Free Content and a poorly-received Movie about “Jazz”: New Orleans starring Louis Armstrong and Billie Holiday
The sheer amount of cinematic product from 1930s, 40s and 50s, which could have had wider (or the widest) distribution in the pre-internet era, was suppressed (via copyright control) by Hollywood studios/monopolies. This can now be well demonstrated via the endless amount of black and white movies from those years, and from those same studios, that is now available on Youtube due to catch-me-if-you-can amateur, semi-professional and downright professional content providers.
Back when I only had three TV channels/networks to choose from (for the most part), and could find any one of these under-rated, never-rated or poorly rated black and white movies broadcast over the airwaves on a lazy Saturday afternoon or, even better, well after midnight, I would have considered myself, under certain conditions, to be quite lucky. But the usual TV officially-licensed-movie fare (back then) consisted of drab Charlie Chan movies, a repeat of a Boris Karloff/Bela Lugosi/Lon Cheney horror flick, or an extra-special broadcast of Casablanca.
Now I play catch-up, as many of these titles were even hard to find in your local video rental store (another bygone era). This, per force, must be a solo Youtube viewing experience, just as I probably was watching TV alone at 2am (back-in-the-day), hoping against hope that “something good” would come on. I indulge in a kind of nostalgia that others can’t abide, partaking of content that was originally pitched to persons of my parent’s age (when they were young). These were my TV habits: I occasionally caught a glimpse, a hint, of the exponential pile of “golden-era” (or otherwise) Hollywood content. I learned to watch these kind of movies (as indeed, with most TV programs of that era) with half an eye, picking up all the narrative clues while also engaged in other activities.
And so, I came across the Billie Holiday/Louis Armstrong vehicle New Orleans (originally released in 1947) on Youtube, a movie that downplays the mega-watt star power of those two, tossed over to two lackluster white (of course) leading actors. Witness the New York Times review from June 20, 1947: “…the girl (lead actress), Dorothy Patrick is feeble, and Arturo de Cordova (lead actor) plays the merchant of blues as though he were hearing far-off voices and seeing visions like Joan of Arc.”
One point being, by good graces, that even back then I was able to parse the content on TV from a sociological or ideological perspective; critically, as it were, while still viscerally enjoying the show. The deal being, that those old-timey productions with their tangential propaganda or implicit message concerning the-way-things-are-and-should-be was obvious enough to me, because, well, by the late 1960s (my early teenage years) the old guard was already culturally suspect. What was more infuriating was when those same tired ideas about morality or class or race turned up, with some slight tweaking, on a contemporaneous network TV series.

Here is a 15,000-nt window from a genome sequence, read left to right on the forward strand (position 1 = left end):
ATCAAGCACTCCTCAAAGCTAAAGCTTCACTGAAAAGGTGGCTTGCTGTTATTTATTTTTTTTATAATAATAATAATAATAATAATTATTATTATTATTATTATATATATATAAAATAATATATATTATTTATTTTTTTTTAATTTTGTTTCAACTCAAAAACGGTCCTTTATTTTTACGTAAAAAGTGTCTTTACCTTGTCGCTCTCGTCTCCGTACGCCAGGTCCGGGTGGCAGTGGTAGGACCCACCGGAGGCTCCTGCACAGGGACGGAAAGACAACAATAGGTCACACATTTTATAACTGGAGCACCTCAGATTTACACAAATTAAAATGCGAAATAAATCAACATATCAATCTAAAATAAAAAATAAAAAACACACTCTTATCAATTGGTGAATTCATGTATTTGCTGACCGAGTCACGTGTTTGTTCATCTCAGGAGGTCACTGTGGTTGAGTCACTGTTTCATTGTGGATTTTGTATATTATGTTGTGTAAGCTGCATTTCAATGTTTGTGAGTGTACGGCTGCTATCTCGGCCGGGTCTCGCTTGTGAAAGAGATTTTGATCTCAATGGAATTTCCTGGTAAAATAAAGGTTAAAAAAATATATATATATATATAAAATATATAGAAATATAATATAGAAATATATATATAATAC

Not that I always penetrated the subtext; sometimes I fell for “the plot”. In this regard, I was intrigued by my first viewing of New Orleans on Youtube, a movie that in the same New York Times review was deemed as, “A far-from-inspired screen endeavor . . .” or, even better, “ . . . a wretchedly routine romance . . .” So let’s start with that: how is it that two towering figures in American jazz took a back seat to two second-tier actors in a movie that intends to “trace the birth and evolution of jazz from Basin Street in New Orleans to the capitals of the world . . .”? The parts of the movie that shine are, of course, the parts where Armstrong and Holiday perform. Assuming that Armstrong is playing live (that is, recorded as the film rolled rather than being dubbed afterwards) he displays a stunning, on-the-spot genius. The insipid part being that the lead white actress first hears a jazz/blues song that she will eventually appropriate/steal so she can supposedly convert dismissive concert goers to jazz, when Holiday, playing the maid of the lead actress’ stodgy aunt, is seated in the aunt’s upper-class parlour playing an off-limits piano. Holliday is promptly chased away, sent back to her menial chores.